January 23, 2012
Doesn't Heller and McDonald impact old precedents concerning federal FIP crimes?
The question in the title of this post is prompted an interesting (and I think incorrect) ruling today by a Tenth Circuit panel in US v. Games-Perez, No. 11-1011 (10th Cir. Jan. 23, 2012) (available here). The issue and basics of the ruling are explained in the majority opinions's first paragraph:
Defendant and appellant Miguel Games-Perez was indicted for possession of a firearm by a felon, in violation of 18 U.S.C. § 922(g)(1). Claiming that he was unaware that he was actually a felon, Mr. Games-Perez filed a motion inlimine, seeking a pre-trial ruling that the government was required to prove that he actually knew he was a felon. When that motion was denied, Mr. Games-Perez filed a motion to enter a conditional guilty plea under Fed. R. Crim. P. 11(a)(2), asking to reserve the right to appeal the district court’s denial of his motion in limine. The district court granted Mr. Games-Perez’s motion, pursuant to which he entered a conditional guilty plea. The district court sentenced him to fiftyseven months’ imprisonment, followed by three years of supervised release. Mr. Games-Perez appeals his sentence, which we affirm.
The majority opinion affirms the ruling that the defendant need not know he was a felon in order to be guilty of the federal crime of "felon-in-possission" of a firearm by reaffirming a 1996 ruling of the circuit that no mens rea is required as to the "is a felon" element of this federal crime. Whether that was a sound ruling in 1996 is debatable, but it strikes me that it is a constitutionally problematic ruling in the wake of the SCOTUS Second Amendment rulings in Heller and McDonald that certain persons have a constitutional right to possess a firearm in certain circumstances.
Notably, in a separate lengthy concurrence, Judge Gorsuch assails the soundness of the 1996 precedent stressed by the majority with reference to the Second Amendment:
Following the statutory text would simply require the government to prove that the defendant knew of his prior felony conviction. And there’s nothing particularly strange about that. After all, there is “a long tradition of widespread lawful gun ownership by private individuals in this country,” and the Supreme Court has held the Second Amendment protects an individual’s right to own firearms and may not be infringed lightly. Staples v. United States, 511 U.S. 600, 610 (1994); District of Columbia v. Heller, 554 U.S. 570 (2008). At the same time, of course, the Court has expressly indicated that laws dispossessing felons are consistent with the Constitution. Heller, 554 U.S. at 626; but see United States v. McCane, 573 F.3d 1037, 1048-49 (10th Cir. 2009) (Tymkovich, J., concurring) (questioning the Court’s analysis on this score). And given all this, it is hardly crazy to think that in a § 922(g)(1) prosecution Congress might require the government to prove that the defendant had knowledge of the only fact (his felony status) separating criminal behavior from not just permissible, but constitutionally protected, conduct.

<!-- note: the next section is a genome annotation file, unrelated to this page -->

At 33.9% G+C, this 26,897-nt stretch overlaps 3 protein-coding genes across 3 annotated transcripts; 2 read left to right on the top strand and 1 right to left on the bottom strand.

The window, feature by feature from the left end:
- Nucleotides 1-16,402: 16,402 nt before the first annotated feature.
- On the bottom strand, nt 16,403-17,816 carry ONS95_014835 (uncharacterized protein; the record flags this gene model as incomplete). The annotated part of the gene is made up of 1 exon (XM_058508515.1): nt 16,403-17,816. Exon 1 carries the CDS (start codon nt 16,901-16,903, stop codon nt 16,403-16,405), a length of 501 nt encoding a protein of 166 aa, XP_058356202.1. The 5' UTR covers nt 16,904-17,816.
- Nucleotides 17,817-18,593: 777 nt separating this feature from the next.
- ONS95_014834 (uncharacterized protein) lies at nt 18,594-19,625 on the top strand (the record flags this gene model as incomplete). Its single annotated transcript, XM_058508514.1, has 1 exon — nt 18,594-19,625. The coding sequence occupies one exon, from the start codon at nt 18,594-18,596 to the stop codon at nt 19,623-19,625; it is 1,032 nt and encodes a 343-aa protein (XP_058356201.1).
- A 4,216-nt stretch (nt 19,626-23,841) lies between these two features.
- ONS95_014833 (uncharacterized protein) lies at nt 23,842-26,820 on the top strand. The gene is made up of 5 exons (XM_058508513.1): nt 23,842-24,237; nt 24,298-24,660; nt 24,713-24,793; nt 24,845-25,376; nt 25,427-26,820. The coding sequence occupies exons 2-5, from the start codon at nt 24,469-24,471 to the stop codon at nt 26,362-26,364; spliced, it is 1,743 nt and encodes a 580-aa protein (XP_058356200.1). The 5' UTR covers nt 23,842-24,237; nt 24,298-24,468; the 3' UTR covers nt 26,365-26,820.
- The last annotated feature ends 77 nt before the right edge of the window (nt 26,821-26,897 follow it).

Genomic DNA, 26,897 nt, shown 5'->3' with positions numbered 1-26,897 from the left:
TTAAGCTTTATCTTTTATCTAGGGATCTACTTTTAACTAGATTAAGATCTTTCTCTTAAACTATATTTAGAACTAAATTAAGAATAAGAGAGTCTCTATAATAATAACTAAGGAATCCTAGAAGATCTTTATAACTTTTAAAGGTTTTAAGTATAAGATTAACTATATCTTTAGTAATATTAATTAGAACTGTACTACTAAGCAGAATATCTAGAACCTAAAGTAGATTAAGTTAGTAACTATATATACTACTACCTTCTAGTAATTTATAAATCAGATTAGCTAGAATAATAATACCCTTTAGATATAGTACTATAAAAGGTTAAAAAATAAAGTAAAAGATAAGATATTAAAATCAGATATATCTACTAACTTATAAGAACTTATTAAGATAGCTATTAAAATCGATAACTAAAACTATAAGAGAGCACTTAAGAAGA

But, despite this astute analysis, Judge Gorsuch feel compelled to follow the circuit's 1996 precedent rather than to conclude (as his own reasoning suggests) that Heller and McDonald makes this old precedent constitutionally suspect. Curious -- and worrisome for anyone seriously committed to gun right and/or concerned about broad application of vague laws limiting gun possession.
January 23, 2012 at 02:44 PM | Permalink
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i have to agree these judges are retarded. after all just how much time would have been wasted PROVING he's a FELON...2 - 3 min's tops?
instead we've wasted years
Posted by: rodsmith | Jan 23, 2012 5:49:51 PM